If one wonders why there is so much division today, one need look no further than the two most popular textbooks in American history to discover why. The first, Thomas A. Bailey’s The American Pageant, 1956, interprets the country along traditional lines that emphasized a fairly benign approach to the “grand experiment.” The second, Howard Zinn’s A People’s History of the United States, 1980, interprets the growth of the country along distinctly critical lines, offering the most negative explanation for practically the existence of the U.S. in the first place.
Together, they both represent the critical influence of education on public attitudes. The first book represents an older, “traditional” generation, the second that of the more recent “millennial,” youth generation. Philosophically, they offer distinct divides as well, something similar to Jefferson versus Marx. In political terms, Bailey is “Republican,” Zinn “Democrat,” with the first representing Lincoln and Reagan, the second domestic socialists, protesters in general, and, more recently, Bernie Sanders, “AOC,” and the “squad.”
No single President has ever reflected Zinn, but the great popularity of his book is shaping the current and possibly future generations. Whether or not the country exists as it is and was or becomes a completely different entity may well turn on the sharply radical distinctions between Tom Bailey and Howard Zinn and how they viewed the American story.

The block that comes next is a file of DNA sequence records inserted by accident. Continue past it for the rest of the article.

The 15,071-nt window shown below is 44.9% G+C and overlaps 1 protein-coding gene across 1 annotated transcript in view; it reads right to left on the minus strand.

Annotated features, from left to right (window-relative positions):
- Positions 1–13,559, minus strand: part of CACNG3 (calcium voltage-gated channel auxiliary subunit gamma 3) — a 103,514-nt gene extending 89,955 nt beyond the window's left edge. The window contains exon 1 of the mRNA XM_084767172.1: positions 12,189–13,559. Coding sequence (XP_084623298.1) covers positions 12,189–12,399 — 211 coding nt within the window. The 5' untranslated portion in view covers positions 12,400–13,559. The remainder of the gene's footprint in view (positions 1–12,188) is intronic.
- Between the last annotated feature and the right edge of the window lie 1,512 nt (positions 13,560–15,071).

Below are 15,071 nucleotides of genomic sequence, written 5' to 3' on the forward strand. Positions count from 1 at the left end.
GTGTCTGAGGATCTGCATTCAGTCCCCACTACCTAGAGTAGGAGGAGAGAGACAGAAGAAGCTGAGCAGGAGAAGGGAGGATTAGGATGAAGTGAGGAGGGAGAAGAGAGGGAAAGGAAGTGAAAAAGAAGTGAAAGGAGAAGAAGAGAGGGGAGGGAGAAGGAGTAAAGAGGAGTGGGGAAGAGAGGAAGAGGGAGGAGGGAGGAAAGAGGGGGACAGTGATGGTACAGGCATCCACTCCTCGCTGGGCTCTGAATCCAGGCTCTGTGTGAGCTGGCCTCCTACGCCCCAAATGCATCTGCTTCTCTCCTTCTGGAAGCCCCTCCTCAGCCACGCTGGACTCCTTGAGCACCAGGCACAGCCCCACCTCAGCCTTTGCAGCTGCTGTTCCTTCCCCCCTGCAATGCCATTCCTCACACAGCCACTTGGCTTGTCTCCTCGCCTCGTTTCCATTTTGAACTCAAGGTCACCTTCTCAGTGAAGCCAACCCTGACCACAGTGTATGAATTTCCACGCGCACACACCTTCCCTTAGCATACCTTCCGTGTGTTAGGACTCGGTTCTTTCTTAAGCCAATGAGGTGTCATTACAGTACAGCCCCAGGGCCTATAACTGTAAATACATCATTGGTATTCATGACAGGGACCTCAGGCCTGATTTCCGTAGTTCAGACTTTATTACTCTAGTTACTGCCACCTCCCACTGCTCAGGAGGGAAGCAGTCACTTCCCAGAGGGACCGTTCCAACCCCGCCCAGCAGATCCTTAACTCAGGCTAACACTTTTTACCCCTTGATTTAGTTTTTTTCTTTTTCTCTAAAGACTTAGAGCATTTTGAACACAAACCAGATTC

One People, Two Views
Just a brief review of how each interpreted the same events will demonstrate how generations have come to judge the country in such extreme lights. It may show equally why/how the future will unfold.
First, the nature of the people themselves. As expected, Bailey is enthusiastic and positive. Admitting that from the beginning, “social inequalities existed in all the colonies,” Bailey quickly noted how “democratic forces were working significant changes. The most remarkable feature of the social ladder was the rags-to-riches ease with which an ambitious person might rise from a lower rung to a higher one” (p. 68).
Exactly the opposite, Zinn begins his book by overtly drawing American history from the worst possible aspects of societal range, highlighting only the “bad” and “ugly” while deliberately ignoring any real or potential “good” within the entire enterprise: “I prefer to tell the story of the discovery of America from the viewpoint of the Arawaks, of the Constitution from the standpoint of the slaves, of Andrew Jackson as seen by the Cherokees, the Civil War as seen by the New York Irish…” (p. 10).
As might be expected, the two stories go downhill (or uphill) from there, “as the twig is bent, so goes the tree.”
On the Founding Fathers, Bailey: “These were the dedicated souls who bore the burden of battle and the risks of defeat; these were the freedom-loving patriots who deserved the gratitude and approbation of generations yet unborn. Seldom have so few done so much for so many” (p. 103). Zinn: “They created the most effective system of national control devised in modern times, and showed future generations of leaders the advantages of combining paternalism with command’’ (p. 59).